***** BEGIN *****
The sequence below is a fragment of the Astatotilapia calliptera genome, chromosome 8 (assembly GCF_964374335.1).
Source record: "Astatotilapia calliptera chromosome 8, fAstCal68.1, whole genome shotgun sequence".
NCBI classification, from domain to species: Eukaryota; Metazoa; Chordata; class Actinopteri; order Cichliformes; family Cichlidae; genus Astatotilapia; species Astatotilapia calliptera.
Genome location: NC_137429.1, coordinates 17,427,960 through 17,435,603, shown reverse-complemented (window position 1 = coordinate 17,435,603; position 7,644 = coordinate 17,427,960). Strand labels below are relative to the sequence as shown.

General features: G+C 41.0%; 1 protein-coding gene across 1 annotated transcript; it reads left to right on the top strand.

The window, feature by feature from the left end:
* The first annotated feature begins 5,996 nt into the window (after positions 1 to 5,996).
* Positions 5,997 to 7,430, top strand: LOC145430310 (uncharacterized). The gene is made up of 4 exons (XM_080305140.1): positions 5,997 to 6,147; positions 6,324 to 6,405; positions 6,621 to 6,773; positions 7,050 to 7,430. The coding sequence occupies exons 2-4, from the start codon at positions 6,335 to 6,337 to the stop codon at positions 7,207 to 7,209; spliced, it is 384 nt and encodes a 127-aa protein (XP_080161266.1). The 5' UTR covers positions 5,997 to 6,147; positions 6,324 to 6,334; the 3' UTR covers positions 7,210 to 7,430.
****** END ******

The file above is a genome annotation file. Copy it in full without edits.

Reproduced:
The sequence below is a fragment of the Astatotilapia calliptera genome, chromosome 8 (assembly GCF_964374335.1).
Source record: "Astatotilapia calliptera chromosome 8, fAstCal68.1, whole genome shotgun sequence".
NCBI classification, from domain to species: Eukaryota; Metazoa; Chordata; class Actinopteri; order Cichliformes; family Cichlidae; genus Astatotilapia; species Astatotilapia calliptera.
Genome location: NC_137429.1, coordinates 17,427,960 through 17,435,603, shown reverse-complemented (window position 1 = coordinate 17,435,603; position 7,644 = coordinate 17,427,960). Strand labels below are relative to the sequence as shown.

General features: G+C 41.0%; 1 protein-coding gene across 1 annotated transcript; it reads left to right on the top strand.

The window, feature by feature from the left end:
* The first annotated feature begins 5,996 nt into the window (after positions 1 to 5,996).
* Positions 5,997 to 7,430, top strand: LOC145430310 (uncharacterized). The gene is made up of 4 exons (XM_080305140.1): positions 5,997 to 6,147; positions 6,324 to 6,405; positions 6,621 to 6,773; positions 7,050 to 7,430. The coding sequence occupies exons 2-4, from the start codon at positions 6,335 to 6,337 to the stop codon at positions 7,207 to 7,209; spliced, it is 384 nt and encodes a 127-aa protein (XP_080161266.1). The 5' UTR covers positions 5,997 to 6,147; positions 6,324 to 6,334; the 3' UTR covers positions 7,210 to 7,430.